Rad Cunningham’s path to public service was an adventurous one. After graduating from Western Washington University with a degree in Cultural Anthropology, he was not quite sure what to do next. He took a leap and joined the Peace Corps, serving in Paraguay as an Environmental Sanitation Volunteer, which, according to Rad, “is a fancy word for toilet builder.” However, the volunteers did not just build toilets, they also dug wells and built brick ovens to improve the ease of collecting water and cooking for rural families.
When his service was over in 2006, Rad intended to find a job in Seattle but ended up in South Sudan instead. Working with The Carter Center, he and his colleagues worked to eradicate guinea worm parasites from drinking water. They distributed filters and coordinated the drilling of safe wells. Along with his team, he also treated stagnant water sources to kill guinea worm and mosquito larvae, which also helped manage other issues, like malaria. In the first year that Rad was there, there were 1,600 cases of guinea worm parasites reported. By the time he left two years later, only ten cases were reported and they have since been at zero for the past two years.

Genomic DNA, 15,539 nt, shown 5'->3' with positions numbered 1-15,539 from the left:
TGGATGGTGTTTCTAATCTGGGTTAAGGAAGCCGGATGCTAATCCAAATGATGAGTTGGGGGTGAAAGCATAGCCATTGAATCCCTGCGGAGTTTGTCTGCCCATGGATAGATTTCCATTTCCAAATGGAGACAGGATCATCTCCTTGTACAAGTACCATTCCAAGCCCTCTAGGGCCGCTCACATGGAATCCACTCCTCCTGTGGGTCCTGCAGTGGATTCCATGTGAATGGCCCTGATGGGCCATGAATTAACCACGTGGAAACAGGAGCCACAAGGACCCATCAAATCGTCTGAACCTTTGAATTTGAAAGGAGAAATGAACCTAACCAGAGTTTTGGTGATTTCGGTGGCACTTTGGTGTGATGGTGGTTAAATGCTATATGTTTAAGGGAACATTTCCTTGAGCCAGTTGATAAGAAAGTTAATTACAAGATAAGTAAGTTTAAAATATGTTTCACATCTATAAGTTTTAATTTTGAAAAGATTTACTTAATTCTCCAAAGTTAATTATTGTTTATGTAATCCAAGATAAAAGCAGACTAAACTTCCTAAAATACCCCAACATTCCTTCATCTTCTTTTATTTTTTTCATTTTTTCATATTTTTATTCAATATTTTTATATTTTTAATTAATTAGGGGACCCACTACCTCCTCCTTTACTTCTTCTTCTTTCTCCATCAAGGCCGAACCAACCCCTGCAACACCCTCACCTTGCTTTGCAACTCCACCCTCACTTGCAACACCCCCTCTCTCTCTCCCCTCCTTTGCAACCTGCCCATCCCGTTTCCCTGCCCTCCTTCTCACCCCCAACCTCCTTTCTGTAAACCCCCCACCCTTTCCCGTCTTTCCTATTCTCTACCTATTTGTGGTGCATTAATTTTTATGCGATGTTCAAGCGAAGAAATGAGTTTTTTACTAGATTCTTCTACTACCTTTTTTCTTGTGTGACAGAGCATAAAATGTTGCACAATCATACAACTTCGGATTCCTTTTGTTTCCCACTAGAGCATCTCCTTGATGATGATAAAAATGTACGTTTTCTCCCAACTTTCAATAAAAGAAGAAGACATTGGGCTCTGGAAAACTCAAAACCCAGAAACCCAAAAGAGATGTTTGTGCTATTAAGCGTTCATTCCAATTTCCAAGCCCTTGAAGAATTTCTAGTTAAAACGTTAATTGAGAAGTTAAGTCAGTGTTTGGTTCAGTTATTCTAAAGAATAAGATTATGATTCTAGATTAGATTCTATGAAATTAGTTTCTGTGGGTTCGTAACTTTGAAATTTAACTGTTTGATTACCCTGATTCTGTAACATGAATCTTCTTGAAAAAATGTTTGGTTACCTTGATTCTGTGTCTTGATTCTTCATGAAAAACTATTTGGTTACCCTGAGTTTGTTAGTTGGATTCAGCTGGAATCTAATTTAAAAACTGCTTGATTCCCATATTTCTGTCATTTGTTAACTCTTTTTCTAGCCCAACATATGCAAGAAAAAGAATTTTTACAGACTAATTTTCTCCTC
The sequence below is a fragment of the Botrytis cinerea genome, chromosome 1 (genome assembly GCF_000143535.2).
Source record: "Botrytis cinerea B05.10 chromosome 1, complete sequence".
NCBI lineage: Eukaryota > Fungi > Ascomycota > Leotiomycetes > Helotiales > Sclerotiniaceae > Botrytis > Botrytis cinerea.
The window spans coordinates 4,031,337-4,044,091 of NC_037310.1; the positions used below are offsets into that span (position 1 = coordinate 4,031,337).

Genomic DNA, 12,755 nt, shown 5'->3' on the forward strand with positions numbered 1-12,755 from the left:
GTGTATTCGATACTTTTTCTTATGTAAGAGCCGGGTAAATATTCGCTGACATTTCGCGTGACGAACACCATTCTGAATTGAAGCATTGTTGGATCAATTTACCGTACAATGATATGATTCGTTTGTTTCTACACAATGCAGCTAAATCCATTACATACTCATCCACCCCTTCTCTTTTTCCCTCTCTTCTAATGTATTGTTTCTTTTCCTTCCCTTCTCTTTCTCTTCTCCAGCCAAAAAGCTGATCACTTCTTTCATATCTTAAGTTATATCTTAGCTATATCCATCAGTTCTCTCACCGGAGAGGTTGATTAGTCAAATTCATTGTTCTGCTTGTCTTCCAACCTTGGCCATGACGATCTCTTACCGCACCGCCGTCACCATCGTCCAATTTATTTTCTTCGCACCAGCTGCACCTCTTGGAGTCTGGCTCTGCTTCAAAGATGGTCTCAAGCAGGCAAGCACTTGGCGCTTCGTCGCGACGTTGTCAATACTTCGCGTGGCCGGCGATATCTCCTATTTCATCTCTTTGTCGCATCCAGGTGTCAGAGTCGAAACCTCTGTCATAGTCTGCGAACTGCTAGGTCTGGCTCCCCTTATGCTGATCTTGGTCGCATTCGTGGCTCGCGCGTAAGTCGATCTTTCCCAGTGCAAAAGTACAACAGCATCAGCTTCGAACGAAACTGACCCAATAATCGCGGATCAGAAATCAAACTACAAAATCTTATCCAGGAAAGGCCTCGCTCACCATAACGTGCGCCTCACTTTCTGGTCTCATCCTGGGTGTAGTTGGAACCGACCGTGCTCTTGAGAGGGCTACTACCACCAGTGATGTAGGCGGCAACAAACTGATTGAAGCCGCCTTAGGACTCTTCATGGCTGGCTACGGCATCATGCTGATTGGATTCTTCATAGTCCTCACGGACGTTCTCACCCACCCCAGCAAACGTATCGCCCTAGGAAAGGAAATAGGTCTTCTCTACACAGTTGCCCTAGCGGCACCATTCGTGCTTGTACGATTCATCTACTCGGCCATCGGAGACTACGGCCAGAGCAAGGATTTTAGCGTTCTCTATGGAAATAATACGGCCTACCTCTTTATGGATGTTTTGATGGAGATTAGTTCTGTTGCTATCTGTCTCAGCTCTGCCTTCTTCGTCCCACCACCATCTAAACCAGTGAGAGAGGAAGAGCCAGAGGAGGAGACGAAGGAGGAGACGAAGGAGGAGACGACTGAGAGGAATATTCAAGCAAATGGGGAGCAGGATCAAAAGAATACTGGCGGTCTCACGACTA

From there, Rad decided that since he had been working in the public health field for five years, he might as well go back to school and make a career out of it. He attended the University of Washington and earned both a Master’s degree in Public Health and a Master’s degree in Public Administration. He had seen firsthand how strong leadership skills impacted his ability to affect positive change, so combining the two skill sets was a logical next step.
With his dual degrees in hand and as a newlywed, Rad made his way back to Africa, this time to Equatorial Guinea, to work with a maternal and child health program. His work focused on assessing both the obstetric capacity of local hospitals and clinics as well as the health of local village children. With their mobile clinic, they tested the children for parasites and malaria and provided anti-parasite medication.